It doesn’t have to take two days to get to Oban; It can easily be done in one, but that would be missing the point, wouldn’t it? This is an adventure, you see, and adventures need to start with epic journeys, squid fights, an escape from burning wreckage and being stuck in a large cooking pot with bare-breasted savages dancing about with spears.
And that is just not going to happen if you rush headlong to your start point in one day.
And that’s how I found myself snoozing in the warm sunshine on a London park bench in Russell Square, having woken up to some light snoring. The natives seemed restless, scurrying across this little oasis in small gangs armed with briefcases and brollies, giving my bench a wide berth. Some were particularly attractive, and I dreamed of a hot & steamy death. There might have been silk ropes, oils and alcohol involved: It’s all a bit hazy now.
But, in one bound I was free, and so made my escape northwards (you’ll hear a lot about “north” in the next week or so) to Tavistock Square, where, hoping for sage advice, I communed with that nice Mr Ghandi. He mumbled something about avoiding alcohol, women and squid-fights. With a slightly fuzzy head after a really lovely late lunch with an old girlfriend, I decided to carry on with the trek north.
Next stop was the Euston Tap, which had been recommended to me some time ago, by that inveterate lush, Randy Howell, as a good joint for real ales.
Well, credit where credit’s due: This jewel-case did in fact carry a few gems and I recall trying ‘Buxton Moor Top’ before the spiral staircase to the upper deck defeated both me and my rucksack’s further vertical progress.
There was nothing for it but to head in a northerly direction once more, and so with my loins re-girded, I struck out for the Bree Louise, to meet up with two sleeper trains’ of Challengers. Phil, Andy & I were on the 11:50pm to Glasgow, but there was also the 9:15 to Fort William & Inverness to meet up with as well. And here are some of the Challengers for both those trains.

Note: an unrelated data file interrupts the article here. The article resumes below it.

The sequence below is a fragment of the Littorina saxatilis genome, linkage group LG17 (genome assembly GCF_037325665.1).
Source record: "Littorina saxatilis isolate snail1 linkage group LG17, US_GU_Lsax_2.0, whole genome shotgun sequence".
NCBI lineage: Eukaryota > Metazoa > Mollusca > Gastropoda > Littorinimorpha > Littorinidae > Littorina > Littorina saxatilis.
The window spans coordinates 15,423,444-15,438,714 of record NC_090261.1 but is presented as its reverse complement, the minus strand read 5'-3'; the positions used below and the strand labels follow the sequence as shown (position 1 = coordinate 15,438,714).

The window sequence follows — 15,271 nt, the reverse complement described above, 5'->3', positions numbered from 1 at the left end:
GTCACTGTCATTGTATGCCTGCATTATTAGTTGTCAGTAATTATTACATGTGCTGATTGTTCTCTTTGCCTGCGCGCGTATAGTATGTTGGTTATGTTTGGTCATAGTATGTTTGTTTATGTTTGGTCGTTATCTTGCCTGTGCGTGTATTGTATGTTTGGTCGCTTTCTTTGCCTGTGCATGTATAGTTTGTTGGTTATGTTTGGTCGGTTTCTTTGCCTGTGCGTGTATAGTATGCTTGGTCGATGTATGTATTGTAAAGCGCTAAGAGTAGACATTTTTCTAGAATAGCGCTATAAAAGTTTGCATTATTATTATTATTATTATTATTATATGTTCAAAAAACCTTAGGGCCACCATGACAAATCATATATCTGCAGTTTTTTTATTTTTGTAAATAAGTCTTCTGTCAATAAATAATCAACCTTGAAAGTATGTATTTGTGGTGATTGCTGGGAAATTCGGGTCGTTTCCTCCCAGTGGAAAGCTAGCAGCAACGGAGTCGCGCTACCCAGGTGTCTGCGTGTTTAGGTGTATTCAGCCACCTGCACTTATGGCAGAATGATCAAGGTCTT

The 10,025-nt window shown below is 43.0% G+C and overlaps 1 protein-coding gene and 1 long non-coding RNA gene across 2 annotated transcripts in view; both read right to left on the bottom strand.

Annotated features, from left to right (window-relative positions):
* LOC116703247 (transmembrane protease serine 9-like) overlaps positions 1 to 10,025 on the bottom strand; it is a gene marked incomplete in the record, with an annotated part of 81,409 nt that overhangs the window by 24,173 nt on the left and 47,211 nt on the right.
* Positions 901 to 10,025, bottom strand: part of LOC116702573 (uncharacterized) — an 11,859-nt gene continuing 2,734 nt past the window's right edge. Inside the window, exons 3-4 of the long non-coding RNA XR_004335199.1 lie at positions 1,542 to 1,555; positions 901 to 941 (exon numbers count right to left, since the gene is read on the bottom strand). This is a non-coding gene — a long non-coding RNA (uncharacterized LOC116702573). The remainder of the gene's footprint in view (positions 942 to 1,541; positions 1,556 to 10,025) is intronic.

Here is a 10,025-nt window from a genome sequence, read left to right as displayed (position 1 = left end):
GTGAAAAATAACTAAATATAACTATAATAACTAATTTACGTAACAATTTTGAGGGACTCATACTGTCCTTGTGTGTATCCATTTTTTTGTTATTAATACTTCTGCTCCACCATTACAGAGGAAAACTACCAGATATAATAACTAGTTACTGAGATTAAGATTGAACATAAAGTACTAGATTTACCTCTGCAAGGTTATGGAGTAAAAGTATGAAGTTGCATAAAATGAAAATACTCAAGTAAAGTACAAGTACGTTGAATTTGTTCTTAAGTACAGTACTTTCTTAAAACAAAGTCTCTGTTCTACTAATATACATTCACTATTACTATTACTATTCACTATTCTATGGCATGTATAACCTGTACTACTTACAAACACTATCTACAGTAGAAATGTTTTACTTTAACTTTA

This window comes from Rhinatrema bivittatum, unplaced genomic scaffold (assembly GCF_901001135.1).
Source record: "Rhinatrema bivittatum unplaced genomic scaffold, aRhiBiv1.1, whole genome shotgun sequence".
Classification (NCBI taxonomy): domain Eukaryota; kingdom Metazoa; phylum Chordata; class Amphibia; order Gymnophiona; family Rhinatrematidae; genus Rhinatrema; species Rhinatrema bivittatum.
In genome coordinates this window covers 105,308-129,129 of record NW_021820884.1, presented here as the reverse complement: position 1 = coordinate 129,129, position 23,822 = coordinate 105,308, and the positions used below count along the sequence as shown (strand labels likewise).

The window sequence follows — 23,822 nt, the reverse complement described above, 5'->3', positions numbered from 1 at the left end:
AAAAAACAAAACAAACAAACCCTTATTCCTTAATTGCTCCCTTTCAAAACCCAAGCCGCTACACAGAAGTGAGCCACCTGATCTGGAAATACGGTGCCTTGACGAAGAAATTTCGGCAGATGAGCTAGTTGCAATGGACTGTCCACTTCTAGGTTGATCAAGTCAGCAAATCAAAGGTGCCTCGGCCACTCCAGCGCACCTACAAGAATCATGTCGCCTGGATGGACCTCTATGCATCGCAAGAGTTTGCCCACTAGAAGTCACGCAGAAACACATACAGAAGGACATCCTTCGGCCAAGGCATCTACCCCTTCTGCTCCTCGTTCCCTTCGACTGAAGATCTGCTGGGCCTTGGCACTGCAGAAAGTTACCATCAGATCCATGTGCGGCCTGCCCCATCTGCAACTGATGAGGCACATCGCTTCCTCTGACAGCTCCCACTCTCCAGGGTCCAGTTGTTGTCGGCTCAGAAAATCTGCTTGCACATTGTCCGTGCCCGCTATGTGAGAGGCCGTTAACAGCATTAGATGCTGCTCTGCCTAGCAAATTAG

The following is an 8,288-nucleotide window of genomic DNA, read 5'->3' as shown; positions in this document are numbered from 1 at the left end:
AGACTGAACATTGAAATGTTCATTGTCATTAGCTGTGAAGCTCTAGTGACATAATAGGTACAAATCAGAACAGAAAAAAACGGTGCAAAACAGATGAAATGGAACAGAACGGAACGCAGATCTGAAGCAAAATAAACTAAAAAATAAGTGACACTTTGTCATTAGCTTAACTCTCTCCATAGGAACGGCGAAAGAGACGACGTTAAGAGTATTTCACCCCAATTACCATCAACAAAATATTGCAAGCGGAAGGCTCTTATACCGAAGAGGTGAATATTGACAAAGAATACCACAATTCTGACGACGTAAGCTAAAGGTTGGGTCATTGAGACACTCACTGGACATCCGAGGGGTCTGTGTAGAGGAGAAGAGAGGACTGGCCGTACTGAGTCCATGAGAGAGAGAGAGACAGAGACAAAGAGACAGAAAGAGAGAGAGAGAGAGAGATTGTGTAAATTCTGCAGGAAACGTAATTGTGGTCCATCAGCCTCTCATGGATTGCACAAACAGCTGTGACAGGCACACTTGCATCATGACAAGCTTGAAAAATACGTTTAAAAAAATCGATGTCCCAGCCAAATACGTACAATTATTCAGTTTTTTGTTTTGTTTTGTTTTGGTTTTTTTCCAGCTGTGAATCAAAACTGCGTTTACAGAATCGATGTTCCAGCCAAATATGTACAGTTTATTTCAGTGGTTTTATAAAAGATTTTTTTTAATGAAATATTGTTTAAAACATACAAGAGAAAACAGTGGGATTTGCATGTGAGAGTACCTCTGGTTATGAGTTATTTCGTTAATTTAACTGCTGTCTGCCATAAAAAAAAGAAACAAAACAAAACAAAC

[PICTURES COURTESY OF JOHN]
At some point in the evening, strong hallucinogenic drugs were shared out. Mad’n’Bad blamed me. I blamed Jane. If that’s what nicotine does to your brain I’ll nip out now and buy twenty massive Havana's.
The 11:50 sleeper isn’t a great ride. As soon as your head hits the pillow, the uniformed storm-trooper is bashing your door down with a cup of luke-warm coffee and two fingers of shortcake. It’s a very rude, early awakening which has none of the charms of the longer, more relaxed service of the 9:15.
However, it does take you north, to Glasgow.
Queen Street Station slowly filled with society’s ne’er-do-wells, all sporting impossibly heavy rucksacks and a disgustingly healthy cleanliness, that would inevitably dissolve into a quagmirey mess of tick bites and body odour in a matter of days. One chap was sporting the very latest in technical bin-liners and he assured the curious onlookers that it was bomb-proof, barbed wire proof and up to the job. We never saw the garment again…
Our train trundled into Oban and we were soon in our room at the Youth Hostel, looking over to Mull:
There was the small matter of one member of our party, who shall remain nameless, disporting himself at the window as two young ladies passed by below. We shall draw a veil over the incident and it won’t be mentioned again. What happens on the Challenge stays on the Challenge. After a small gratuity was paid, the girls agreed not to take the matter any further.
The other members of our party concentrated their efforts on the scenic splendours of the evening:
Lord Elpus was chucked into the Power Shower, (set on “stun”) and his sins were flayed from his miserable debauched flesh.
We all slept nervously in our bunks, with Andy dreaming of footless pregnant women and Phil had mad axe-men smashing down our bedroom door.